Thawing of lily bulbs

Thawing of lily bulbs

Defrosting, lack of oxygen and dehydration.

Incorrect defrosting of the bulbs from the storage cells can have a major impact on the quality of the lilies in the greenhouse.

Plan the arrival date of the bulbs at such a time that they can thaw quietly and still be planted on time. Before planting, allow frozen bulbs to thaw gently in the shed or in the climat cell and ensure sufficient oxygen. Separate the crates on the pallets so that the crates can defrost evenly. To prevent lack of oxygen during and after defrosting, it is advisable to open the bags, especially if the lilies are defrosted at temperatures higher than 10˚C.

Defrost at a temperature around 10˚C and count on a defrosting time of at least four days. Once the bulbs have thawed, they can be planted. If you are unable to plant due to circumstances, store the bulbs at 2˚C. When the bulbs are thawed, breathing (oxygen-uptake) increases. Especially if the bulbs are stored at higher temperatures. If the bulbs are stored in closed bags, the oxygen percentage in the box will quickly fall, which can lead to a loss of quality.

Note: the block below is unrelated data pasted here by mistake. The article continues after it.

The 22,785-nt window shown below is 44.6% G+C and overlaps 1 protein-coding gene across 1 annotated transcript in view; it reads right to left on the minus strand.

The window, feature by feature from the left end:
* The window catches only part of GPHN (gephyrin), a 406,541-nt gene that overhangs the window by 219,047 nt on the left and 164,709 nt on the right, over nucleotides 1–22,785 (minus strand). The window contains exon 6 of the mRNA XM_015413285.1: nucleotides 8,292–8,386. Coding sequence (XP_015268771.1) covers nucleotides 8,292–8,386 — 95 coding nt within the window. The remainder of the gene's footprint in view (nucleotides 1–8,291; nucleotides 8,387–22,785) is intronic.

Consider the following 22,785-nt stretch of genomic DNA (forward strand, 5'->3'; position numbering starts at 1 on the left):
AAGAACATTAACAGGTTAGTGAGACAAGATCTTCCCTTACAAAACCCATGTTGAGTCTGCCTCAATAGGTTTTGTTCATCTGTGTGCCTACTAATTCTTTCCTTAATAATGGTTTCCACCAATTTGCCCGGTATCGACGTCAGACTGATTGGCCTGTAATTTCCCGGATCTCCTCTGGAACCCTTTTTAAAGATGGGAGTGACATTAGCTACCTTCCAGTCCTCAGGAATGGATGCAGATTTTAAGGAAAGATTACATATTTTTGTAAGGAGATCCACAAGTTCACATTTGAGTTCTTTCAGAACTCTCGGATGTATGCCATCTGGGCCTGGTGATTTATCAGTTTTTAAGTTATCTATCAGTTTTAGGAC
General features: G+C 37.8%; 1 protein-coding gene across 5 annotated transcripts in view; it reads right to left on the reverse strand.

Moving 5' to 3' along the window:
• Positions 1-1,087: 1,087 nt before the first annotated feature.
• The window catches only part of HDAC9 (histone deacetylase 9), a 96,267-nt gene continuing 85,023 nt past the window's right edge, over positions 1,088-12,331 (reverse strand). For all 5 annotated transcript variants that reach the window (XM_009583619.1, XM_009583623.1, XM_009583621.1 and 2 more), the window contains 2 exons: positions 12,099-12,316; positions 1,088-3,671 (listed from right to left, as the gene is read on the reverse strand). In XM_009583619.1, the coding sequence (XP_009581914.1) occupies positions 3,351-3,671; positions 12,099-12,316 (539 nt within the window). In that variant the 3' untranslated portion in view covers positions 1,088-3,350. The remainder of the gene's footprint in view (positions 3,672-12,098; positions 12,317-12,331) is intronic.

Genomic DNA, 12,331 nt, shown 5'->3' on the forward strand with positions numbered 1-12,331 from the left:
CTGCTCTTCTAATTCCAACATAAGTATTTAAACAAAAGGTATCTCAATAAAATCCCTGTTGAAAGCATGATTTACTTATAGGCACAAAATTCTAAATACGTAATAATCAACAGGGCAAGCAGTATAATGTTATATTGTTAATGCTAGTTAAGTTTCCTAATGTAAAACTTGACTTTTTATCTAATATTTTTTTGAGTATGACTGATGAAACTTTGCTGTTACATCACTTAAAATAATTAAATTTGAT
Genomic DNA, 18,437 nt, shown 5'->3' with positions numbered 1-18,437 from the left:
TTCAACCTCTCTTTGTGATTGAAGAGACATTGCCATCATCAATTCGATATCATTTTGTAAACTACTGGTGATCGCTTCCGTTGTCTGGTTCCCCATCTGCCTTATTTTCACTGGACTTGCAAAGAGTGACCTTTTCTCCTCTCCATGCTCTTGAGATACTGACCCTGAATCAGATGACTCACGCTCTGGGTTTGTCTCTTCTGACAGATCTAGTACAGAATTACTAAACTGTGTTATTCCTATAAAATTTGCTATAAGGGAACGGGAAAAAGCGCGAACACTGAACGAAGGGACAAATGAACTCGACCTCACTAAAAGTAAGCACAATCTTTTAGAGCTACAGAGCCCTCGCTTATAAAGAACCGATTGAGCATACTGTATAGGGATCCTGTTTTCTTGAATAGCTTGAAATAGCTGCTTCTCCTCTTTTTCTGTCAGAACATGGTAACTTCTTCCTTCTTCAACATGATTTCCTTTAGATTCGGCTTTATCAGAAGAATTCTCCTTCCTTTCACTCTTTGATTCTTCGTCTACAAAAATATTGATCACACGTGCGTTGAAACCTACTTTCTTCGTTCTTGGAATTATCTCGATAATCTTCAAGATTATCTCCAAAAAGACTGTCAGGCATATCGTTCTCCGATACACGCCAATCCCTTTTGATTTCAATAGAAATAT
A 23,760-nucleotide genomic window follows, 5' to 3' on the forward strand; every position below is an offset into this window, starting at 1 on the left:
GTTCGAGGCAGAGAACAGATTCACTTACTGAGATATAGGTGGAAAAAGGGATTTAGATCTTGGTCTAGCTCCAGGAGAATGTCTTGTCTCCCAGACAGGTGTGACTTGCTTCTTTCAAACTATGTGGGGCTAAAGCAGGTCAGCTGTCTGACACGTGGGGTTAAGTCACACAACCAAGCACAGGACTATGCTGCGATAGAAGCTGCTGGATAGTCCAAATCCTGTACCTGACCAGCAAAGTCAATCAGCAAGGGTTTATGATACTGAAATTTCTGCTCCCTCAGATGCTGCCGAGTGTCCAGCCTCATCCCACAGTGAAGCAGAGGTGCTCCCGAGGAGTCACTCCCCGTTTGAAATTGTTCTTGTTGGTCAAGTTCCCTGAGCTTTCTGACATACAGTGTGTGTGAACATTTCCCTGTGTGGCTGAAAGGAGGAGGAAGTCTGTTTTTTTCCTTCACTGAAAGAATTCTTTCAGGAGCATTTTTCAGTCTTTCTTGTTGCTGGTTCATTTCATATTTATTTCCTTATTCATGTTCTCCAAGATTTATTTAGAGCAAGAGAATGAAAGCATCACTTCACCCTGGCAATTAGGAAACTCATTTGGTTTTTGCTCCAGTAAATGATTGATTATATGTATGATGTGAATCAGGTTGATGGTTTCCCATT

The sprout starts sprouting from thawed bulbs. The longer the sprout when planting, the shorter the migration time in the greenhouse. Ensure that the sprouts do not become too long due to breakage.

Prevent any form of drying of bulbs and roots when planting. Do not scatter more bulbs at once than the planters can plant within half an hour.


May 23, 2019